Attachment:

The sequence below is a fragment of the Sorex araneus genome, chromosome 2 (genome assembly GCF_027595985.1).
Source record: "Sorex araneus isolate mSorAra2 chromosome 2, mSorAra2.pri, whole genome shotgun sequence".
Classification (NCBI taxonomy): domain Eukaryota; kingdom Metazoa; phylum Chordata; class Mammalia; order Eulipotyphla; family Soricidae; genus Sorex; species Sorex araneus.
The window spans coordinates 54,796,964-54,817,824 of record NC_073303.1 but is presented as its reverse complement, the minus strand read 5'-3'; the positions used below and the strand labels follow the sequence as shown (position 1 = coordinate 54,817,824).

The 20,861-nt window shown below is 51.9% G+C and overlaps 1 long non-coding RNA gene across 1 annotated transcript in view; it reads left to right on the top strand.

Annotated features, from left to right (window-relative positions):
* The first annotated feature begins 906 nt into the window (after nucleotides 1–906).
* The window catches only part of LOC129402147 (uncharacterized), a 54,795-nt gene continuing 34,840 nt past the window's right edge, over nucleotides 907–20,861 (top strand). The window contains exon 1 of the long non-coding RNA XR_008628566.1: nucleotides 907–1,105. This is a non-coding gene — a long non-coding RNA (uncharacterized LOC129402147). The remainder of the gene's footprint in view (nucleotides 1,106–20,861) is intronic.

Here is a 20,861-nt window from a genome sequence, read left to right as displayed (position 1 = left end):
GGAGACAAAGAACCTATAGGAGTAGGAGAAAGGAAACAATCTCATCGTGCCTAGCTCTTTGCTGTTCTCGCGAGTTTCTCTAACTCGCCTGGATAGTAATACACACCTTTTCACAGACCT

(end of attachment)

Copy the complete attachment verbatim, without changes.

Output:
The sequence below is a fragment of the Sorex araneus genome, chromosome 2 (genome assembly GCF_027595985.1).
Source record: "Sorex araneus isolate mSorAra2 chromosome 2, mSorAra2.pri, whole genome shotgun sequence".
Classification (NCBI taxonomy): domain Eukaryota; kingdom Metazoa; phylum Chordata; class Mammalia; order Eulipotyphla; family Soricidae; genus Sorex; species Sorex araneus.
The window spans coordinates 54,796,964-54,817,824 of record NC_073303.1 but is presented as its reverse complement, the minus strand read 5'-3'; the positions used below and the strand labels follow the sequence as shown (position 1 = coordinate 54,817,824).

The 20,861-nt window shown below is 51.9% G+C and overlaps 1 long non-coding RNA gene across 1 annotated transcript in view; it reads left to right on the top strand.

Annotated features, from left to right (window-relative positions):
* The first annotated feature begins 906 nt into the window (after nucleotides 1–906).
* The window catches only part of LOC129402147 (uncharacterized), a 54,795-nt gene continuing 34,840 nt past the window's right edge, over nucleotides 907–20,861 (top strand). The window contains exon 1 of the long non-coding RNA XR_008628566.1: nucleotides 907–1,105. This is a non-coding gene — a long non-coding RNA (uncharacterized LOC129402147). The remainder of the gene's footprint in view (nucleotides 1,106–20,861) is intronic.

Here is a 20,861-nt window from a genome sequence, read left to right as displayed (position 1 = left end):
GGAGACAAAGAACCTATAGGAGTAGGAGAAAGGAAACAATCTCATCGTGCCTAGCTCTTTGCTGTTCTCGCGAGTTTCTCTAACTCGCCTGGATAGTAATACACACCTTTTCACAGACCT